In brief :-In a recent ruling, the Mumbai Income-tax Appellate Tribunal (the “Tribunal”) in the case of J P Morgan Chase Bank Vs. ADIT [2010-T11-185-ITAT-DEL-INTL, held that unrealized loss on outstanding interest rate swap transactions at year end would be allowed as a deduction, when the assessee had been following the same method of accounting consistently in accordance with the mandatory requirement under the Reserve Bank of India (the “RBI”) guidelines.
• The assessee had debited to the profit and loss account a certain amount as loss incurred on revaluation of interest rate swap transactions. It marked-to-market (“MTM”) the entire outstanding trading swap by comparing present value of floating interest cash flow with present value of cash flows on the fixed rate. The difference between the two amounts i.e. MTM gain or loss was recorded in the profit and loss account.
• The assessing officer (“AO”) disallowed the claim for deduction of the loss on these transactions.
• The assessee contended that its claim should be allowed since the profit on revaluation of interest rate swaps arrived at in the same manner was taxed in earlier years, and the method of accounting system followed was in terms of the guidelines on Interest Rates Swap issued by the RBI.
• The CIT(A) relied on the decision in the case of United Commercial Bank v. CIT  240 ITR 355 (SC) and held that the premium is a cost of the swap transaction to the assessee. Therefore, the proportionate premium on the outstanding swap contract at the end of the financial year worked out on the basis of the number of days for which the contract was held in the relevant financial year was charged to the assessee’s profit and loss account. Hence, the loss for the period upto the year end was allowed by the CIT(A).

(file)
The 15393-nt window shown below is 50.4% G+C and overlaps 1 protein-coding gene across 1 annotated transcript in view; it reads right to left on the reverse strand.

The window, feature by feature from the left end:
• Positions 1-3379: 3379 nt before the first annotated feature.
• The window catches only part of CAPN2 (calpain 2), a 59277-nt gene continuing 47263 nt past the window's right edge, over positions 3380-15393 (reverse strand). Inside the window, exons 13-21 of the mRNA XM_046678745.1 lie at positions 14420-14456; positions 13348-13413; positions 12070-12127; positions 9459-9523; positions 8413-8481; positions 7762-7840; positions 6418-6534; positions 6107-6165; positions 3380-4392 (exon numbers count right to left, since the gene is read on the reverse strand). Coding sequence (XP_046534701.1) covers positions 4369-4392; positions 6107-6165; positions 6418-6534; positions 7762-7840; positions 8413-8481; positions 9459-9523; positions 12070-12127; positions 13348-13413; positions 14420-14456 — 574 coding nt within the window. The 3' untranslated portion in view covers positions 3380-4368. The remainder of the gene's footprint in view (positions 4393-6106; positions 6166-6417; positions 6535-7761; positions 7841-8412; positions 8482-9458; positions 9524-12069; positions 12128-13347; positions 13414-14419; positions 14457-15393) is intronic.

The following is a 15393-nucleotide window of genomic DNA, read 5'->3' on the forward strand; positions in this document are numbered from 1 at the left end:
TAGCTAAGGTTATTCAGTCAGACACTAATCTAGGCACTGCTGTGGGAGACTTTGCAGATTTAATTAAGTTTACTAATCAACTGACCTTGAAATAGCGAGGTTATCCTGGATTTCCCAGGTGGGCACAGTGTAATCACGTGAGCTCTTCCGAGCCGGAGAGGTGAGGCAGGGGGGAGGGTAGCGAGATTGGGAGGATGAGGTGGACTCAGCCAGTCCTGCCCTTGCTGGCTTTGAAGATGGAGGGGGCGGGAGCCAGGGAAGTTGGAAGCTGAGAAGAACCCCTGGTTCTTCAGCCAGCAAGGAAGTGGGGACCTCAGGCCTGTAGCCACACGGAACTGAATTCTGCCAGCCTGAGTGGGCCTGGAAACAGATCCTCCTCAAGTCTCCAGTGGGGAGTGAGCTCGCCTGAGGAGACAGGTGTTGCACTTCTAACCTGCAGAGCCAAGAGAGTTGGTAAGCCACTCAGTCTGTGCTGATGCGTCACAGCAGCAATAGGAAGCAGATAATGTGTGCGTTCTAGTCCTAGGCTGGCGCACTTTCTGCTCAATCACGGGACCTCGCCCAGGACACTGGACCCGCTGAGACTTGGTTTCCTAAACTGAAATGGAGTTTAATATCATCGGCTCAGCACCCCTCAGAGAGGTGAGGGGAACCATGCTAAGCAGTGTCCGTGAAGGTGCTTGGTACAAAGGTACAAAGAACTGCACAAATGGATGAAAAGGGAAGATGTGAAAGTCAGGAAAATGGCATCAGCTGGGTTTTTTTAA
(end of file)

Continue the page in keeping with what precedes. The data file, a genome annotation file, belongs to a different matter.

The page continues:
• The revenue filed an appeal against the CIT(A)’s order.
Whether unrealized loss on outstanding interest rate swaps at the year end would be allowed as business deduction.
The Tribunal observed and held that:
• The assessee was following consistent method of accounting for interest rate swaps in terms of the guidelines issued by the RBI.
• As per the rule of consistency, the method adopted by the assessee had to be accepted and expenses would be allowed on accrual basis.
• Hence, the unrealized loss on interest rate swaps for the period upto the year end would be allowed as a deduction
In this case, in relation to the issue of interest for broken period, the Tribunal also held that broken period interest on securities purchased would be allowed as revenue expenditure on accrual basis, by relying on the decisions in the case of American Express International Banking Corpn. v. CIT  258 ITR 601 (Bom.)
Conclusion- This decision is relevant to assessees following RBI guidelines for accounting for interest rates swaps. Companies which are claiming unrealized loss on outstanding interest rate swaps at the year end would find this ruling useful. While this ruling is allowing the unrealized loss on interest rate swaps, it may be noted that the method of accounting for the purpose should have been consistently followed.